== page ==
You can see the most spectacular changes in the two pictures above and below. The famous rear window (pretzel window), divided into two flat halves, was replaced in 1953 by an oval, slightly curved one without a central
bar. The picture below also shows the Standard version that has existed since 1949, a gray mouse without chrome or aluminum decoration with a black three-spoke steering wheel.
|Seats in the Standard initially with wing nuts instead of slide rails as in the Export.|
The image below represents the biggest change to the rear window, almost doubling here. After that, the numerous changes to the windscreen too and shifts to the roof area were no longer necessarily noticed. What is
missing from all the pictures is the wide license plate light that followed the one shown here.
More important things happened under the sheet metal. The mechanical actuation of the drum brakes was replaced by a hydraulic one. Also important for the chassis were hydraulic vibration dampers at the front from 1950
and also at the rear from 1951, for the engine the thermostatic cooling air control and for well-being a folding roof for 250 DM.
|Brake cable = 1, speedometer shaft = 2|
Above the classic dashboard with open glove compartments. Here even in the US version, which was little changed at the time. Pictured also a direction indicator and its switch at the top center of the dashboard. Below the
successor with special emphasis on the radio loudspeaker.
Pictured above is the front axle fitted through 1965. It already contained the gradually introduced vibration dampers and the front stabilizer, but also steering knuckle and collar bolts with bearing bushes that had to be
lubricated regularly. Now these parts, which have to be mounted new at regular intervals, have been replaced by two ball joints with permanent lubrication.
A rare image of the front layout of the tank. From 1961 it became significantly flatter and curved more downwards. However, it retained its filler neck in the front luggage compartment until 1967. Only from now on a VW Beetle
could be refueled through an outer flap. Below you see the rear luggage compartment with the rear seat backrest that can be folded forward. The entire lining, including the backrest, was later greatly improved in terms of
If a dashboard can be considered typical for the VW Beetle, then this one from 1957. What makes it recognizable here as a later version is the missing horn half ring (from 1957). But look with how few buttons a vehicle can
be operated, although it must be mentioned that the two levers for the heating were located on the left and right of the handbrake lever.
Otherwise there was only the turn signal with switch for high beam or headlight flasher, the light switch in the middle at the top left and the windscreen wiper with a button for the windscreen water at the top right. The latter
was housed in a small container in the spare wheel and drew its pressure from an artificially exaggerated one for the spare wheel, which can easily be produced at the gas station. Why was the filling level of the tank also
displayed when the ignition was off? Because the display was controlled mechanically via a small Bowden cable from the tank.
|Direction indicator/turn signal|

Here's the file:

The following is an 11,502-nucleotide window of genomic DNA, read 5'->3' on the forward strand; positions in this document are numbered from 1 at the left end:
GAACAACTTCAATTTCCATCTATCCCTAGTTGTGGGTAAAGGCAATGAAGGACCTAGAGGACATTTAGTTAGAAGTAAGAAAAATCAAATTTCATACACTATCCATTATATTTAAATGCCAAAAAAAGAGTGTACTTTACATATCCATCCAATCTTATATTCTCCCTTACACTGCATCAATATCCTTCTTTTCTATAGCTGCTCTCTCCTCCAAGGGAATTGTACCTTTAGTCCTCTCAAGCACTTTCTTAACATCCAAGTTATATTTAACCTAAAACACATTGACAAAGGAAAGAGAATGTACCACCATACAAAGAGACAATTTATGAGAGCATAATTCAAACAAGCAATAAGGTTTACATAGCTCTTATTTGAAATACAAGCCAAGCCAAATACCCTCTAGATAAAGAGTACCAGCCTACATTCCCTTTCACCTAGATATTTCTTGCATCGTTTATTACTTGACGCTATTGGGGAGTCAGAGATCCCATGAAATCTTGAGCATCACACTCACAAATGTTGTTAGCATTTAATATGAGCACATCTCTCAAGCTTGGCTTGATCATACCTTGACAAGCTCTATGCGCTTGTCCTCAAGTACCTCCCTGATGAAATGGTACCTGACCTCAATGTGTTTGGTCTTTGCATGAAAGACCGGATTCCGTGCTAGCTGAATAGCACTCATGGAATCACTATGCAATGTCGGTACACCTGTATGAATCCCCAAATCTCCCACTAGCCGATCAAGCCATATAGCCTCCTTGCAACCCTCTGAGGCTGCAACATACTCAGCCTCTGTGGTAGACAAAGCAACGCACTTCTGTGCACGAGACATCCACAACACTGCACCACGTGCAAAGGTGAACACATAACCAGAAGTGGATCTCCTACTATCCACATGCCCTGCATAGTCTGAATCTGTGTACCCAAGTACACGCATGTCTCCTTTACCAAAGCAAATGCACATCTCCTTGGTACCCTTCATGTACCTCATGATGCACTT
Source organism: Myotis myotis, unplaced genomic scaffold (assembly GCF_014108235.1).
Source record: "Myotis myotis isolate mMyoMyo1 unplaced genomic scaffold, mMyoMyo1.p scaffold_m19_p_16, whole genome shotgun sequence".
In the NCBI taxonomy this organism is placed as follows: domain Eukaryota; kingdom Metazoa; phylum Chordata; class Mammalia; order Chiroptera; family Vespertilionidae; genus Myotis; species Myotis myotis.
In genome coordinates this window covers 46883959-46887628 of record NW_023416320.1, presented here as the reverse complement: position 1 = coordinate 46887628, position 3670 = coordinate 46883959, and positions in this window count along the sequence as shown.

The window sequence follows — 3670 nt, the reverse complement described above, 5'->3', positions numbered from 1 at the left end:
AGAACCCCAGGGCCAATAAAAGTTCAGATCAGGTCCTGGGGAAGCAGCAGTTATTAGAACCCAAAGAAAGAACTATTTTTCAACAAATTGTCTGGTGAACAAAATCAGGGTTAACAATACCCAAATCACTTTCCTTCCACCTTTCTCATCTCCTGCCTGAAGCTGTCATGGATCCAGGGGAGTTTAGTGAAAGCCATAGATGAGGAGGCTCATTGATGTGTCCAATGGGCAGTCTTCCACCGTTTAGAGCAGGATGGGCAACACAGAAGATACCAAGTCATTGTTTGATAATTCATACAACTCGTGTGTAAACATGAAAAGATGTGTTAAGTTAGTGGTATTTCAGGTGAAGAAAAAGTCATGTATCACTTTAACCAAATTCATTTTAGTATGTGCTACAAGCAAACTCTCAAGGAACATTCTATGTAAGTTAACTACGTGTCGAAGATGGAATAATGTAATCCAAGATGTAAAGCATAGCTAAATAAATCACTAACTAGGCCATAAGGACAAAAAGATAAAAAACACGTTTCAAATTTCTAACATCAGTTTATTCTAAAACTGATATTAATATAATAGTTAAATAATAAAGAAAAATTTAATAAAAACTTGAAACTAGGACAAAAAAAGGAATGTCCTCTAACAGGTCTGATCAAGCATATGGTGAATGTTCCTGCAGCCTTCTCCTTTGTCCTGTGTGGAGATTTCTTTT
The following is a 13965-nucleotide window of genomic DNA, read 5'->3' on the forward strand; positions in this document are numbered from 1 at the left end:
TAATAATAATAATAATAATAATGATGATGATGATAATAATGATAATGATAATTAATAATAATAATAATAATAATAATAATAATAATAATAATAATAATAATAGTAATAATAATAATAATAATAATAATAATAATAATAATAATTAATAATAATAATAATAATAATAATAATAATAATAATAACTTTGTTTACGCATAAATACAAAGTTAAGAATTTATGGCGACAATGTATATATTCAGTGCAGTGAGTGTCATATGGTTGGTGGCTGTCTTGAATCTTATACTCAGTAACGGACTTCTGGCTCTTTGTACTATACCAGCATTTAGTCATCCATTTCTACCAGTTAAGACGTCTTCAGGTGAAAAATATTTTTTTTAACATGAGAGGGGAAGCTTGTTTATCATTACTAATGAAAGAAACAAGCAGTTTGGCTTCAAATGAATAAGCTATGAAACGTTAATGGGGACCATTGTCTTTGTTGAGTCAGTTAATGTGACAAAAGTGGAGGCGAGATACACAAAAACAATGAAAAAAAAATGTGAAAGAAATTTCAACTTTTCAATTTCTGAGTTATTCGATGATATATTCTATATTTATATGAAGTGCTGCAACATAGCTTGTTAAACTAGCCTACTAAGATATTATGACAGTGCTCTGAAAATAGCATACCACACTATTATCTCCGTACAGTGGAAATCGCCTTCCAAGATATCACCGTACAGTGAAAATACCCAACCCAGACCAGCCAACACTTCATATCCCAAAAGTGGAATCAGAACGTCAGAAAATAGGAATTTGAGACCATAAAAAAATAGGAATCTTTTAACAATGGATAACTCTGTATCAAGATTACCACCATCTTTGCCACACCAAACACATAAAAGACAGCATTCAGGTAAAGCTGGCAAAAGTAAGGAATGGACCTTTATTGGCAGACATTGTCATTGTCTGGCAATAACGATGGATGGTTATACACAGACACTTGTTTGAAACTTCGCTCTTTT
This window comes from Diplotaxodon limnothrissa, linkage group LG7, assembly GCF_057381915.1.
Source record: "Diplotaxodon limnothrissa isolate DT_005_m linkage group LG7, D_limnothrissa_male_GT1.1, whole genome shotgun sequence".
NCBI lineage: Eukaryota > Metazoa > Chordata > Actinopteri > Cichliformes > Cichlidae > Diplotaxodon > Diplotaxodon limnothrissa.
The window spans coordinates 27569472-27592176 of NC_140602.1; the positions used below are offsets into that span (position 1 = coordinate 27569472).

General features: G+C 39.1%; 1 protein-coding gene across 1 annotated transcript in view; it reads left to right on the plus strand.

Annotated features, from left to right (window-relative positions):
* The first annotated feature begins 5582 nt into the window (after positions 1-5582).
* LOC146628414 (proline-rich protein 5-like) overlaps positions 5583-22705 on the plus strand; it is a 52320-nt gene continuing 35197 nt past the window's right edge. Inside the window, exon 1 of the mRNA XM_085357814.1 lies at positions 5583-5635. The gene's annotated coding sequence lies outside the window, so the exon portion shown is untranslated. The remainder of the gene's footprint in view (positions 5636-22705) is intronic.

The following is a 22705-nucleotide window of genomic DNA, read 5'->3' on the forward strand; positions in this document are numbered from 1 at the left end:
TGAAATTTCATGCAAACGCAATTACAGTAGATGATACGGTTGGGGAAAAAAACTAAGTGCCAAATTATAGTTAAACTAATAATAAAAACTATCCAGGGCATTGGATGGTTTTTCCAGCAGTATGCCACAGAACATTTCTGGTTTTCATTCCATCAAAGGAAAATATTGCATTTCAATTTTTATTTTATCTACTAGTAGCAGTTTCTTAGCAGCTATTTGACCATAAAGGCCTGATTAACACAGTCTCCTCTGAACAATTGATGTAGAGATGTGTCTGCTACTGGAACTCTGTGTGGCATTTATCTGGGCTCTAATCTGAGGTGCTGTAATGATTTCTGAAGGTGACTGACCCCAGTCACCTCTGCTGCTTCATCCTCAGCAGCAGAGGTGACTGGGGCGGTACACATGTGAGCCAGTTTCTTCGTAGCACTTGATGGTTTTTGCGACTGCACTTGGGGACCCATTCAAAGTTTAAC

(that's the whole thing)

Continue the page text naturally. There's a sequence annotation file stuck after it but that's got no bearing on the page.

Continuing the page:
That was the first part of a revolution, typical for VW, because once again it was too late. It begins relatively harmlessly with the engines (see chapter: The Last Beetle). They were performance-enhanced and somewhat more
exhaust-detoxified. An important component for this is the double-channel cylinder head shown below.
|Bar between the two channels susceptible to cracks . . -|
Looking under the metal again, the rear axle was converted to semi-trailing arms by means of double cardan shafts. This construction was previously only reserved for vehicles with semi-automatic transmissions. The
completely modified front end was completely new, extended by a total of 75 mm and the wheelbase by 20 mm. McPherson struts, modified steering and a lying spare wheel resulted in 75 percent more luggage space and 5
liters more tank capacity.
Here the 1302 can be seen again. Every production record had a corresponding vehicle, but this one had a special reason to appear, because one had snatched the crown of the world's most-produced car from the famous
Ford Model T with over 15 million vehicles built. Although the Toyota Corolla was more numerous at the time, it was not counted due to a lack of uniformity. Today, the VW Golf and additional the F-Series from Ford are way
If the Beetle hadn't continued to be built in Mexico, its history would have ended with this model. It was the 1303 from 1972, where the so-called glass house was changed. The windshield has always been slightly curved, but
now it's really protruding. At the same time a new dashboard was necessary.
But it continued to be built and developed too. Here the so-called elephant feet, enforced because of the exports to the USA. Below the Beetle, for a long time in the majority as a taxi because it was inexpensive and easy to
repair. Only two doors, but no passenger seat, which has long since been banned for new taxis in Mexico too.
In Spanish-speaking Mexico it was called 'Vochos', in Portuguese-speaking Brazil 'Fusca'. Here is the oldest production site in South America, dating back to 1953. There are now four plants (two in Mexico) with many of their
own models throughout history. In 1986 the last of well over 3 million Beetles was built, to see in the picture below.